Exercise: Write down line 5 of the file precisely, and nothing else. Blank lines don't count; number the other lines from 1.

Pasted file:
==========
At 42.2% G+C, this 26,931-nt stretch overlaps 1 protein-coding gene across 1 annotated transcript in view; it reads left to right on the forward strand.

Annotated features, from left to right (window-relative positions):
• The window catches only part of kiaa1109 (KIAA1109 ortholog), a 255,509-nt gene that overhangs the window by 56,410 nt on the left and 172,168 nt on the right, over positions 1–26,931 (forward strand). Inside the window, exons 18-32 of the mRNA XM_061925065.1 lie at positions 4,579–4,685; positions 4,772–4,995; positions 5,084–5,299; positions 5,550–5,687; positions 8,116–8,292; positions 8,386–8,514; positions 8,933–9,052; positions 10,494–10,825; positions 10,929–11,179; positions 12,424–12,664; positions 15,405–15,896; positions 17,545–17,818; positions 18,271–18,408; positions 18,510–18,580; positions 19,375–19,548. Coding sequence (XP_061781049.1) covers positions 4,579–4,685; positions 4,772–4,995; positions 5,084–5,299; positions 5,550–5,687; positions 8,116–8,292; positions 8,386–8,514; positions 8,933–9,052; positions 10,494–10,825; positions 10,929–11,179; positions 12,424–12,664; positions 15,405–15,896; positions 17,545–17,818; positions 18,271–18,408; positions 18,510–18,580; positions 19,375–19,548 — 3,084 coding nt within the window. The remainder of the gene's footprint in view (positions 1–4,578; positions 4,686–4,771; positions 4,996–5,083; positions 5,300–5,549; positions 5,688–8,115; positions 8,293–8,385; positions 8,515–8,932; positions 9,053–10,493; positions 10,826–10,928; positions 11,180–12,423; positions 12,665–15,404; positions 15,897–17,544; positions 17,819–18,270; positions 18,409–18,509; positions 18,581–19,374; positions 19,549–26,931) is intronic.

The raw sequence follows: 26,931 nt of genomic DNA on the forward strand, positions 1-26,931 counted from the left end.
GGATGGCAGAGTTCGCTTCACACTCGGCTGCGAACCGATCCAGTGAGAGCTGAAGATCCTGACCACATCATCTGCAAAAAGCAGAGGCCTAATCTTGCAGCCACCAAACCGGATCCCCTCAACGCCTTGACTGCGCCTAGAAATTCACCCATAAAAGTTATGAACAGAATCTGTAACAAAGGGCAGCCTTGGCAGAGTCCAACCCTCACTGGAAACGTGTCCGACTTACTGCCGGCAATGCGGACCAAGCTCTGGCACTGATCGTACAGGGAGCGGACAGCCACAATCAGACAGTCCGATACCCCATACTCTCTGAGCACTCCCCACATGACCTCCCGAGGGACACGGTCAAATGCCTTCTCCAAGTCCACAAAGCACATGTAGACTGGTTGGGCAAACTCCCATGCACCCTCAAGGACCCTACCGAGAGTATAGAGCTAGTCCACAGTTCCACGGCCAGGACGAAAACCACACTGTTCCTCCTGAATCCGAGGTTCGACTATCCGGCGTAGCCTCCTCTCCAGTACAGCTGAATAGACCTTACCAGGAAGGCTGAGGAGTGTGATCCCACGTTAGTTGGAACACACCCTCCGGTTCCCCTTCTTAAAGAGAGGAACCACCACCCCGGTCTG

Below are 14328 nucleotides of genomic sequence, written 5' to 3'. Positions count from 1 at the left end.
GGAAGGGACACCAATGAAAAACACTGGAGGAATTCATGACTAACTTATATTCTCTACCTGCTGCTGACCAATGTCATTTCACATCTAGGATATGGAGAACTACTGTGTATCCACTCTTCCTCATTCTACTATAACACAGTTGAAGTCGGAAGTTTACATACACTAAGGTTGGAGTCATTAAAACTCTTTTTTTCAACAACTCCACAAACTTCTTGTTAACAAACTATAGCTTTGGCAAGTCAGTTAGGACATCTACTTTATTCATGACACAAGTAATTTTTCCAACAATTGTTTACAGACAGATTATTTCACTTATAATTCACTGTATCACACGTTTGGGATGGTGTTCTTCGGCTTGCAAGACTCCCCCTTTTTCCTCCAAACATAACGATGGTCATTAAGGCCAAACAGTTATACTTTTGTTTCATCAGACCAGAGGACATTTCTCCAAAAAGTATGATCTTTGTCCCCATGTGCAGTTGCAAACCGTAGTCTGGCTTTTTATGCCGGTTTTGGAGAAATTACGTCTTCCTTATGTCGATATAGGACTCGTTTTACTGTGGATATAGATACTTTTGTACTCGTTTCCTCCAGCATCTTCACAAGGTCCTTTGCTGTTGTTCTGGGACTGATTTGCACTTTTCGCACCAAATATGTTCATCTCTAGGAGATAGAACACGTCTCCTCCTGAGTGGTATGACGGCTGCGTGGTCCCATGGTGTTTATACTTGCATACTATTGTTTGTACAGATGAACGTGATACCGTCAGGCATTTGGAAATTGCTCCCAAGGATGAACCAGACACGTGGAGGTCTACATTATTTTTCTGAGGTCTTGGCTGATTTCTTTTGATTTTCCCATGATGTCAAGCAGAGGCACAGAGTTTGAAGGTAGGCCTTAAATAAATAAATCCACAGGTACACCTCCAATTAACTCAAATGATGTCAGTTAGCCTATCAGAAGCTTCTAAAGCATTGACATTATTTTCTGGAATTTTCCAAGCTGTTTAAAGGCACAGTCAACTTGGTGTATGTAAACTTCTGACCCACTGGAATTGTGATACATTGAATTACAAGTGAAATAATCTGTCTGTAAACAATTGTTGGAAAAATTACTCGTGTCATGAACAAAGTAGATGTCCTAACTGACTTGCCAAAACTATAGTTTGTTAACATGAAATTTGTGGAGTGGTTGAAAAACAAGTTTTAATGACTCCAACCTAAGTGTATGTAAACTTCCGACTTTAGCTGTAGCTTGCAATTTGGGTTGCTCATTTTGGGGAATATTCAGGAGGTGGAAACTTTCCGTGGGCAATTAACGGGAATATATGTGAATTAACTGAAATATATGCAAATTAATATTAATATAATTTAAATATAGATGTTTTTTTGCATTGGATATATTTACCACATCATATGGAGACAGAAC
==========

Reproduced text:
GGATGGCAGAGTTCGCTTCACACTCGGCTGCGAACCGATCCAGTGAGAGCTGAAGATCCTGACCACATCATCTGCAAAAAGCAGAGGCCTAATCTTGCAGCCACCAAACCGGATCCCCTCAACGCCTTGACTGCGCCTAGAAATTCACCCATAAAAGTTATGAACAGAATCTGTAACAAAGGGCAGCCTTGGCAGAGTCCAACCCTCACTGGAAACGTGTCCGACTTACTGCCGGCAATGCGGACCAAGCTCTGGCACTGATCGTACAGGGAGCGGACAGCCACAATCAGACAGTCCGATACCCCATACTCTCTGAGCACTCCCCACATGACCTCCCGAGGGACACGGTCAAATGCCTTCTCCAAGTCCACAAAGCACATGTAGACTGGTTGGGCAAACTCCCATGCACCCTCAAGGACCCTACCGAGAGTATAGAGCTAGTCCACAGTTCCACGGCCAGGACGAAAACCACACTGTTCCTCCTGAATCCGAGGTTCGACTATCCGGCGTAGCCTCCTCTCCAGTACAGCTGAATAGACCTTACCAGGAAGGCTGAGGAGTGTGATCCCACGTTAGTTGGAACACACCCTCCGGTTCCCCTTCTTAAAGAGAGGAACCACCACCCCGGTCTG